Optional – If you would like, you can do a little free motion¬†stitching¬†on the outside of your bag if you like. ¬†It adds a fun little detail and helps to give the piecing a bit more¬†strength¬†ūüôā ¬†I did a fun free motion straight line. ¬†I liked how the free motion allowed it to look a bit wavy, matching the theme of the bag ūüôā


Now you are ready to add some of the detail to the outside of the bag. ¬†First lets add the front pocket. ¬†So grab your folded 12″ x 18″ rectangle and your¬†remaining¬†applique yardage. ¬†Applique your Family Name . . ¬†or whatever you would like for that matter, on to the top half of the pocket taking care to leave at least 1/4″ from each edge and staying above the folded line. ¬†If you have never appliqued or need help, you can see my video tutorials on Applique here that will walk you through the process step by step.

Now, go ahead and grab your 2 1/2″ x wof strips and turn the 2 strips into a¬†continuous¬†folded¬†binding¬†strip. (Moda has a great tutorial here on how to do that if you are not sure ūüôā ¬†Cut a 12″ piece of binding. ¬†Fold your pocket back in half. ¬†Machine bind the top of the pocket with the 12″ strip. ¬†I went back and added a decorative¬†straight¬†stitch along the top of the binding as well so it would match the handles.

Now, to align the pocket onto the bag. ¬†Place the pocket 10″ up from the folded line of the bag and 7″ in on either side. ¬†Stab 2 pins in on either ¬†to mark the place.

Now unfold the chevron piece and pin the bag in place through 1 layer, we don’t want to be sewing any bags shut ūüôā ¬†Stitch along the edge of the pocket starting at the top left hand corner and going around the pocket to the top right hand corner. Remember to back-tack at the start and finish. ¬† Do not stitch across the top. ¬† And don’t worry about those raw edges hanging out, we will cover those with the handles ūüôā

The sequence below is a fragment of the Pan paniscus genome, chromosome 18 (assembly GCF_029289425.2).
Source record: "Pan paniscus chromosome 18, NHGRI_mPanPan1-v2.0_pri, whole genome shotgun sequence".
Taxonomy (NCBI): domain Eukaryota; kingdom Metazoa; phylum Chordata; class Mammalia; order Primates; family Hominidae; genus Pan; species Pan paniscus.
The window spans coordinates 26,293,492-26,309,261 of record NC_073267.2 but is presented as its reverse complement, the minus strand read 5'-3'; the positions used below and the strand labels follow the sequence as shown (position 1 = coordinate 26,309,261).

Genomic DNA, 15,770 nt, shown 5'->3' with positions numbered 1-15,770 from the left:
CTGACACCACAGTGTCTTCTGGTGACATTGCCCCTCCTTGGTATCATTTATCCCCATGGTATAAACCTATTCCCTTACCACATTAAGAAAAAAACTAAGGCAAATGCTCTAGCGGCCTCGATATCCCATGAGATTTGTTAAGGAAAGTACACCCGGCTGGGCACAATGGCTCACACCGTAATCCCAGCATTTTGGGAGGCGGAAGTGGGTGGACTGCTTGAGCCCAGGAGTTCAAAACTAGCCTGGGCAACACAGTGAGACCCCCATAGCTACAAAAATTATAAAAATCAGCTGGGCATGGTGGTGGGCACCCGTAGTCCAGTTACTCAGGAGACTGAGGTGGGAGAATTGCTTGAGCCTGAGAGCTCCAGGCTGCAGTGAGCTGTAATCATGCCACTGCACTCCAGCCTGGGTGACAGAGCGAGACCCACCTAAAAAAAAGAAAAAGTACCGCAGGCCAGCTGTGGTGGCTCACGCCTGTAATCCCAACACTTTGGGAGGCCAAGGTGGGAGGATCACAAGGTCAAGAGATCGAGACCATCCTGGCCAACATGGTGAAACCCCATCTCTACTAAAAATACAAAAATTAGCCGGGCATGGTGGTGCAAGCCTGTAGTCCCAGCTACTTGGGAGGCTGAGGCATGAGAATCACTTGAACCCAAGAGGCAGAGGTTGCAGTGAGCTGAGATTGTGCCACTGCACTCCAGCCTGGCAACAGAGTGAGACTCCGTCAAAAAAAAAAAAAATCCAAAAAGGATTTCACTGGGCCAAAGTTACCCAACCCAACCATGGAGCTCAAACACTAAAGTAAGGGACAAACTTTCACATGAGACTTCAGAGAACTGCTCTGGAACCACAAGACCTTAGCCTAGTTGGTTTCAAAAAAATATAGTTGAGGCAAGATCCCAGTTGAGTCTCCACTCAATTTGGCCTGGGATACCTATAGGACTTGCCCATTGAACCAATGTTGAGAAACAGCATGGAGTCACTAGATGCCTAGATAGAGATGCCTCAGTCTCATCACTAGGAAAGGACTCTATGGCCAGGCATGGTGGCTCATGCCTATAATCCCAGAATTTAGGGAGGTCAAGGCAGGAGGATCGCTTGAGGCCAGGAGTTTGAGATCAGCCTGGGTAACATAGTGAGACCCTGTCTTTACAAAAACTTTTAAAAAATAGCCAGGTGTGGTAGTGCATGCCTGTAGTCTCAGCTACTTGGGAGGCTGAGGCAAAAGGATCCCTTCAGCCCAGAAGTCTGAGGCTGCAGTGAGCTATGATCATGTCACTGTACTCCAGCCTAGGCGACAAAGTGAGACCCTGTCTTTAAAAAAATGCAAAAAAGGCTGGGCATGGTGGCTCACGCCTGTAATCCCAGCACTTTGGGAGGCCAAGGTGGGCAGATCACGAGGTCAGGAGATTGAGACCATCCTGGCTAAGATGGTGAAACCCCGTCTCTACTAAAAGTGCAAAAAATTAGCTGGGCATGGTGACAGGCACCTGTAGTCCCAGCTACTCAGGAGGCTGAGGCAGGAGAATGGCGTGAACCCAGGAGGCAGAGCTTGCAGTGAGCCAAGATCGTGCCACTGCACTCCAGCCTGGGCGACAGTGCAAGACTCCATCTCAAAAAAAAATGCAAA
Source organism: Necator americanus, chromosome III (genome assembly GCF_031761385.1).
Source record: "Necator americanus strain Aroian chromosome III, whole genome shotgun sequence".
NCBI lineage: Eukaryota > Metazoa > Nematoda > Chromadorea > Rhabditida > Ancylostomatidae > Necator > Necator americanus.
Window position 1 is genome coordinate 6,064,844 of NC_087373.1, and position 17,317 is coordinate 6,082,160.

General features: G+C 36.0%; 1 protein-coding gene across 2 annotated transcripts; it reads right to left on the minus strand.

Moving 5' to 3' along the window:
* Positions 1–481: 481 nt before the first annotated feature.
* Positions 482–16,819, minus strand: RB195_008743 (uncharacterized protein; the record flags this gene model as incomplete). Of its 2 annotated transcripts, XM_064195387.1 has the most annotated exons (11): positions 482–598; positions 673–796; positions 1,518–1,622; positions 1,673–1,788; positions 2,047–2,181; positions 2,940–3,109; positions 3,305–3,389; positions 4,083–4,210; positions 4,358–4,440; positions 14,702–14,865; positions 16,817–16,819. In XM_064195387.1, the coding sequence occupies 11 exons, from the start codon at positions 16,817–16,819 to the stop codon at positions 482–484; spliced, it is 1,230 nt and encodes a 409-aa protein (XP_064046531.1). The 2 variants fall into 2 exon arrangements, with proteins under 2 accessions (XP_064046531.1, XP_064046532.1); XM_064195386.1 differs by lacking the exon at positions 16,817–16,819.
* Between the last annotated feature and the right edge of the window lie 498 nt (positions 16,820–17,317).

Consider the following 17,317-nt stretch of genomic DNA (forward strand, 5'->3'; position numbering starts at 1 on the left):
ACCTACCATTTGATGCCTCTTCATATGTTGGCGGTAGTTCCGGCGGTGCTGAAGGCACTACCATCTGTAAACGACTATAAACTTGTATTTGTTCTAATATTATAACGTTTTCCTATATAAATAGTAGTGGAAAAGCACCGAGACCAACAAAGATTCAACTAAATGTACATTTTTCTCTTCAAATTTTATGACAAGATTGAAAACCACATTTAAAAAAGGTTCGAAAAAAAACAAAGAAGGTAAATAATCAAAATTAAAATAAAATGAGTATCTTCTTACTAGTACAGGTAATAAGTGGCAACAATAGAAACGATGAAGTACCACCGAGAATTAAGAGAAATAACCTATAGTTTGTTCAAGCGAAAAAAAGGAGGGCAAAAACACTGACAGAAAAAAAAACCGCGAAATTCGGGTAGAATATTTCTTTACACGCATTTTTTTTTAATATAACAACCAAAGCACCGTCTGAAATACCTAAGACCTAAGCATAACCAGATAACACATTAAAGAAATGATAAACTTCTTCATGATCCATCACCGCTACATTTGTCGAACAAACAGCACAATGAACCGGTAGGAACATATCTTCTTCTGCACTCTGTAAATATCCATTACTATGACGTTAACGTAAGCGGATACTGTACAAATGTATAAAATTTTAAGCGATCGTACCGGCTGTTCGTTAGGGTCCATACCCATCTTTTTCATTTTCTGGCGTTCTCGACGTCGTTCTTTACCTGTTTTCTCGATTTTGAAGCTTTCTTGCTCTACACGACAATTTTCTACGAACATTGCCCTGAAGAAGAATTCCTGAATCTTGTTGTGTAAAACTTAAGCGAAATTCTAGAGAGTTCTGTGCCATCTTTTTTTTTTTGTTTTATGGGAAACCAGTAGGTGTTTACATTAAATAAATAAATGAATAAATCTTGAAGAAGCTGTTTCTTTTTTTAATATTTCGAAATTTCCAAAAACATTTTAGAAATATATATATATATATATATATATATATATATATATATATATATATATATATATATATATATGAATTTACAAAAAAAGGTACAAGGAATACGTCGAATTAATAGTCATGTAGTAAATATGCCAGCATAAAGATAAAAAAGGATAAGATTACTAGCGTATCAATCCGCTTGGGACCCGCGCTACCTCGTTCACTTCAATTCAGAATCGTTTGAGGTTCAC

So, let’s get making the handles. ¬†These are made double thickness so as to give them lots of¬†strength. ¬†So. Start by taking your 4 6″ strips and sewing them into 1 long strip. ¬†You don’t need to sew these on an angle like you do your binding strip, just 1/4″ seams along the edges is fine ūüôā ¬†Then go ahead and press the entire strip in half. ¬†Open the pressed strip up. ¬†You will have a crease down the center. ¬†Now Fold the top half of the strip over and press down to the crease across the entire strip. ¬†Then similarly fold the bottom half over and press up to the crease across the entire strip.

Lastly, go ahead and fold the entire strip in half and press.  Now your super strong handles are ready to be attached!!!

Lay your pieced chevrons out on a flat surface. ¬†Start with the edge of your handle at the center of the pieced chevrons and the open side facing inwards. ¬†Place the handles about 6 3/4″ in from the edge so that the edge of the ¬†handle will overlap the raw edge of the pocket. ¬†Go ahead and play with the size of the handles that you would like. ¬†Trim any excess handle at the center leaving a 1/2″ overlap. ¬†Set the excess aside to use a little later.

Now sew the 2 ends of the handles together by opening the center seam and placing right sides together. ¬†Sew a 1/4″ seam along the raw edge. ¬†Fold the handle once again and press.